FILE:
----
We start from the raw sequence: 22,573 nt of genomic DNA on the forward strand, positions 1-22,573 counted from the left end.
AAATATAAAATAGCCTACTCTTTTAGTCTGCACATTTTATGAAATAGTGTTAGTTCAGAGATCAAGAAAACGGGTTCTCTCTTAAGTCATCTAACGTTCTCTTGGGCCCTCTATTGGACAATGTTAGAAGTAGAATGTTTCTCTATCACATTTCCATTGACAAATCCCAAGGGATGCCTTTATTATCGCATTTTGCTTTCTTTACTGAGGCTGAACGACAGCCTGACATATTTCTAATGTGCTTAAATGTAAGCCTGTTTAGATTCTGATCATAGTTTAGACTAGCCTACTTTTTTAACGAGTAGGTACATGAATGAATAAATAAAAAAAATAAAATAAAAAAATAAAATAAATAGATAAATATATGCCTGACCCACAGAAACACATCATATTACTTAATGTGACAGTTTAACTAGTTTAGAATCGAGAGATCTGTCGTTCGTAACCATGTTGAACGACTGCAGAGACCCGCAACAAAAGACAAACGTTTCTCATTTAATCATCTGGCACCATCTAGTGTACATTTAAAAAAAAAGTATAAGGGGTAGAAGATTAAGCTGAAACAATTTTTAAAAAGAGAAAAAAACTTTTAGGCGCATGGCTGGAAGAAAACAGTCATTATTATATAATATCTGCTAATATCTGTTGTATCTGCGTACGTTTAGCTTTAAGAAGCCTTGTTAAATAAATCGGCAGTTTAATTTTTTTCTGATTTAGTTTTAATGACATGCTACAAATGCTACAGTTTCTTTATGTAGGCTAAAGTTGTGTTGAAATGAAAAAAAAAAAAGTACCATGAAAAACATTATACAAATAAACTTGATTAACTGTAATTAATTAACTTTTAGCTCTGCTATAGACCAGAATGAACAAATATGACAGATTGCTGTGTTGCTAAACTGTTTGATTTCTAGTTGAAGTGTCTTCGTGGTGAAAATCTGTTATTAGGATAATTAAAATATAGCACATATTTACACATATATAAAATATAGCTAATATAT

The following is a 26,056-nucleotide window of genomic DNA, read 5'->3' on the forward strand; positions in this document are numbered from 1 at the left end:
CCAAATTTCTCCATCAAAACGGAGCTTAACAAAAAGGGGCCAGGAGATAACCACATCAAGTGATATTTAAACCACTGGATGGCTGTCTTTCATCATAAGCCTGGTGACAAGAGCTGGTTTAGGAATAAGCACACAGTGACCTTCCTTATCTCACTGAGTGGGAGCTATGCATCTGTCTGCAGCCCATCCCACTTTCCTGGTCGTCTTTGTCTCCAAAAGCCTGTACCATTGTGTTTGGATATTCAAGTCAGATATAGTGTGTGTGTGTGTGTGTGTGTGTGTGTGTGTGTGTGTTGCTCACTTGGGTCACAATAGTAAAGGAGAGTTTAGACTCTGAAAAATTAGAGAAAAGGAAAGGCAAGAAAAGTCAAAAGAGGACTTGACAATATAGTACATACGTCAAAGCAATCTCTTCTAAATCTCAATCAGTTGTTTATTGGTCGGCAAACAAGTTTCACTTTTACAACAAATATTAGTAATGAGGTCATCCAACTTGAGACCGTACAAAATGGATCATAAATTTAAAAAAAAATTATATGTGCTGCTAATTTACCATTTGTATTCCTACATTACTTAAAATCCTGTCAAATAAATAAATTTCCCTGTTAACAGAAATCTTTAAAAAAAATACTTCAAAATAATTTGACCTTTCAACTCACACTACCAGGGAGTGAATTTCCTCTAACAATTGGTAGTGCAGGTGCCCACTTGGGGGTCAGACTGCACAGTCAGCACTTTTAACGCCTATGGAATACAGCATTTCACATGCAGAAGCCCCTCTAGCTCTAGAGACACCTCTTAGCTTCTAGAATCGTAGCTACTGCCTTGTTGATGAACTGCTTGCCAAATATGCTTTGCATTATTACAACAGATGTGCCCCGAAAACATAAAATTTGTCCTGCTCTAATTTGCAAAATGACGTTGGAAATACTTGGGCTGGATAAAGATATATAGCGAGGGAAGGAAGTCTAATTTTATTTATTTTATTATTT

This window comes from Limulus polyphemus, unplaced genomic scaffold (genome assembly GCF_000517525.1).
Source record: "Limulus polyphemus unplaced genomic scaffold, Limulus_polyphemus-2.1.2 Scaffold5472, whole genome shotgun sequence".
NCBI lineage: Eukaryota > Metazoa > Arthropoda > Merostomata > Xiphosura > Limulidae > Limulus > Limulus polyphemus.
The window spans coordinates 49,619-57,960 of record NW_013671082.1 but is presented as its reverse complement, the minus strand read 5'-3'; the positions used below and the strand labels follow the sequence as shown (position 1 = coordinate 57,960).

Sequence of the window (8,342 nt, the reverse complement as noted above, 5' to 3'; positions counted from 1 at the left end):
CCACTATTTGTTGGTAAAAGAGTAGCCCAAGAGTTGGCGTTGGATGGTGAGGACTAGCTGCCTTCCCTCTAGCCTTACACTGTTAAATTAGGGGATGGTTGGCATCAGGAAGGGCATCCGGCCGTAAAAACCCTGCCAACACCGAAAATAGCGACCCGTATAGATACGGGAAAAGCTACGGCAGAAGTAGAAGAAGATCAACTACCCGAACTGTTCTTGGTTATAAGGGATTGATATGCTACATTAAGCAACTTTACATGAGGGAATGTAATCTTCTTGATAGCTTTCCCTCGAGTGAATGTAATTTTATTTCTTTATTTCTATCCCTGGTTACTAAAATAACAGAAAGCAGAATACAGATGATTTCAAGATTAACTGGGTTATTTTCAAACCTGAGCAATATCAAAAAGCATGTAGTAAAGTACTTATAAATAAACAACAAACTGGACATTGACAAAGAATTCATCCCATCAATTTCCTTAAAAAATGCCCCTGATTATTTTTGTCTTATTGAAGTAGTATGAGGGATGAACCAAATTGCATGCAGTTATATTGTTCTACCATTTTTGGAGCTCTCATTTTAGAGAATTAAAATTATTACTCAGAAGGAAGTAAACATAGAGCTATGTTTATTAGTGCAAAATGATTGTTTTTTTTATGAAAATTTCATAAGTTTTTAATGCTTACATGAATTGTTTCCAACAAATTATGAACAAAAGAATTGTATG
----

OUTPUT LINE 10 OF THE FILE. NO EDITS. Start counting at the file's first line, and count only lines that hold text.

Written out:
CCACTATTTGTTGGTAAAAGAGTAGCCCAAGAGTTGGCGTTGGATGGTGAGGACTAGCTGCCTTCCCTCTAGCCTTACACTGTTAAATTAGGGGATGGTTGGCATCAGGAAGGGCATCCGGCCGTAAAAACCCTGCCAACACCGAAAATAGCGACCCGTATAGATACGGGAAAAGCTACGGCAGAAGTAGAAGAAGATCAACTACCCGAACTGTTCTTGGTTATAAGGGATTGATATGCTACATTAAGCAACTTTACATGAGGGAATGTAATCTTCTTGATAGCTTTCCCTCGAGTGAATGTAATTTTATTTCTTTATTTCTATCCCTGGTTACTAAAATAACAGAAAGCAGAATACAGATGATTTCAAGATTAACTGGGTTATTTTCAAACCTGAGCAATATCAAAAAGCATGTAGTAAAGTACTTATAAATAAACAACAAACTGGACATTGACAAAGAATTCATCCCATCAATTTCCTTAAAAAATGCCCCTGATTATTTTTGTCTTATTGAAGTAGTATGAGGGATGAACCAAATTGCATGCAGTTATATTGTTCTACCATTTTTGGAGCTCTCATTTTAGAGAATTAAAATTATTACTCAGAAGGAAGTAAACATAGAGCTATGTTTATTAGTGCAAAATGATTGTTTTTTTTATGAAAATTTCATAAGTTTTTAATGCTTACATGAATTGTTTCCAACAAATTATGAACAAAAGAATTGTATG